About 20 shopping centres and 10 malls across the National Capital Region are participating in this festival, and Thyme promises many events and entertainment activities as well across the city.
The primary idea is to get Delhiites together. "This year," says Deep Bajaj of Thyme, "we are looking at building recall value for the event and getting the city together during the festive season."
Attracting NRIs who visit Delhi just before Diwali is another goal, though a campaign to pull in others from overseas will be mounted only next year.
The festival will be dotted with about 25 events with artistes such as Jagjit Singh, Indian Ocean and many others. There will be rock shows and fashion shows, a jewellery festival, as well as a food exhibition among other events. And of course, prizes too.
"We are going to leverage the existing discounts that are offered during this period before Diwali. Discounts though will be similar across the city during the period," says Bajaj.
Incidentally, the pre-Diwali month accounts for some 30 per cent of white goods sales in Delhi. Thyme claims to be spending Rs 8 crore (Rs 80 million) on publicity and events, and expects overall sales of at least Rs 150 crore (Rs 1.5 billion)
during the festival.
Internationally, cities like Singapore, Hong Kong, Kuala Lumpur and Dubai have managed to use shopping festivals as brand building opportunities.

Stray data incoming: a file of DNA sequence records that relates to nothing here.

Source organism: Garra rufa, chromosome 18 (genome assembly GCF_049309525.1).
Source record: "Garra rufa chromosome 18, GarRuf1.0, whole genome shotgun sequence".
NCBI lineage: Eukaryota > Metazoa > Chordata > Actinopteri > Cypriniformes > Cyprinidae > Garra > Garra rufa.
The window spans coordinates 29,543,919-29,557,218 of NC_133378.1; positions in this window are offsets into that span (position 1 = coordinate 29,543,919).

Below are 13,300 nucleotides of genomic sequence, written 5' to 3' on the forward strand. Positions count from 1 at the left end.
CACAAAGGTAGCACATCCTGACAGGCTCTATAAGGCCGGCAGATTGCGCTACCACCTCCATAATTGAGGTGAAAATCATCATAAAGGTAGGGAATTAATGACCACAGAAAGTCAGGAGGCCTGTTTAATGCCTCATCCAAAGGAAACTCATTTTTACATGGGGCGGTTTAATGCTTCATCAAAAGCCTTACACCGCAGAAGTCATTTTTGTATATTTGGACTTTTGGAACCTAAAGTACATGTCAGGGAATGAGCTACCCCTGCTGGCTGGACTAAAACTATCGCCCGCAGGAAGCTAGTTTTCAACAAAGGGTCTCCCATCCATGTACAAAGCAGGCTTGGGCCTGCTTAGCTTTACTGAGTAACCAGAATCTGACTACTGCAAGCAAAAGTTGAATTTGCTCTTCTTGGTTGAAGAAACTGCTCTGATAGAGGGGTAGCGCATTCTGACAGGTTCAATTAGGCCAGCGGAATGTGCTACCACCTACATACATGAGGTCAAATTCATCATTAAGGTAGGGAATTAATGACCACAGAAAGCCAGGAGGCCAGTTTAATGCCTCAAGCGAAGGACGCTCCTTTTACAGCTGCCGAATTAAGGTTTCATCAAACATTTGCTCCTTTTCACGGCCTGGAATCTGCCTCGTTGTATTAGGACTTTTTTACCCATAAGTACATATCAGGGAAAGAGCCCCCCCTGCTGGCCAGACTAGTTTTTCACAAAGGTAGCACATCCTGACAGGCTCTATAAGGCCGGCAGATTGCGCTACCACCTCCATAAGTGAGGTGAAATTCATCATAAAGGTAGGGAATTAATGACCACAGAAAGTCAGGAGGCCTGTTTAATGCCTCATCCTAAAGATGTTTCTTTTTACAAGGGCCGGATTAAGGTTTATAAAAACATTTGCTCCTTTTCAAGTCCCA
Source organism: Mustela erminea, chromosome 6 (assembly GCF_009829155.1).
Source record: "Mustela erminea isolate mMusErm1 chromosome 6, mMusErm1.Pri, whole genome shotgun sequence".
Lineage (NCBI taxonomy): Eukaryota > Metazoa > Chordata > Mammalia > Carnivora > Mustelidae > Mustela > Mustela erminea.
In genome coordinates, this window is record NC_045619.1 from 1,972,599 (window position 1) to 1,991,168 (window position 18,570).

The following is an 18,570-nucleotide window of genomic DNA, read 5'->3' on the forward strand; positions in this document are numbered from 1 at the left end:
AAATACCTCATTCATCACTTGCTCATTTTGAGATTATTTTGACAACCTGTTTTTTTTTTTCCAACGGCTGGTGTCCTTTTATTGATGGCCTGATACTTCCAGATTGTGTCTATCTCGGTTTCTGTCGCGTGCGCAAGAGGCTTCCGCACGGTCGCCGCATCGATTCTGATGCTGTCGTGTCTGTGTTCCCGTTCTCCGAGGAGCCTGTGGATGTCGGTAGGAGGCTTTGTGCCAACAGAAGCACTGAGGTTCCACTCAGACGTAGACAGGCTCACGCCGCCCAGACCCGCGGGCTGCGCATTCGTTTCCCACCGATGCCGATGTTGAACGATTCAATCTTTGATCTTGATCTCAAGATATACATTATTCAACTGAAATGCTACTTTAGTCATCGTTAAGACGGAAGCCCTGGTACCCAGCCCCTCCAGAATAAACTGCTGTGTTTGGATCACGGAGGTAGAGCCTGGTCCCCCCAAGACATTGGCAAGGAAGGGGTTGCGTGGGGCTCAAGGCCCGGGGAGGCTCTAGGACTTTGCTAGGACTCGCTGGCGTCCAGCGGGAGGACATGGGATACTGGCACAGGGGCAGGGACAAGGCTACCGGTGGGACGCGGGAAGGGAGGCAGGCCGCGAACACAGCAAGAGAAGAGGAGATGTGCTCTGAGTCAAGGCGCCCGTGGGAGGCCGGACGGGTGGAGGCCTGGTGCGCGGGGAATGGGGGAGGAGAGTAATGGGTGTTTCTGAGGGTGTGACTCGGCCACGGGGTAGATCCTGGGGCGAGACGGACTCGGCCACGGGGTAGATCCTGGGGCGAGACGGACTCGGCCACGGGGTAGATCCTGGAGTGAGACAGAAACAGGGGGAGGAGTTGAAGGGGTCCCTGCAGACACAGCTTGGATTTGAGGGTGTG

Kenneth Lim, area director, Northern-Eastern India, Bangladesh, Nepal, Singapore Tourism Board, says that the Great Singapore Sale has positioned the city-state as a preferred shopping destination in the region and has also increased their visitor arrivals and tourism receipts.
Done well, the idea works. The 2006 Hong Kong Shopping Festival, which just got over on August 31 attracted industry-wide participation, with a record of more than 8,000 retail and dining outlets joining in. In 2005, the festival attracted 4.6 million visitors from June 25 to August 31, bringing in about HK$1.85 billion in spending.
Malaysia too has an annual Malaysia Mega Sale Carnival, directly supervised by the Prime Minister's office.
Sunirmol Ghosh, managing director, Indo-Asia Tours, lauds such efforts for their tourism spurring potential. Even if availability of rooms in the city during the festival is a problem, it could go a long way towards giving people a reason-to-visit.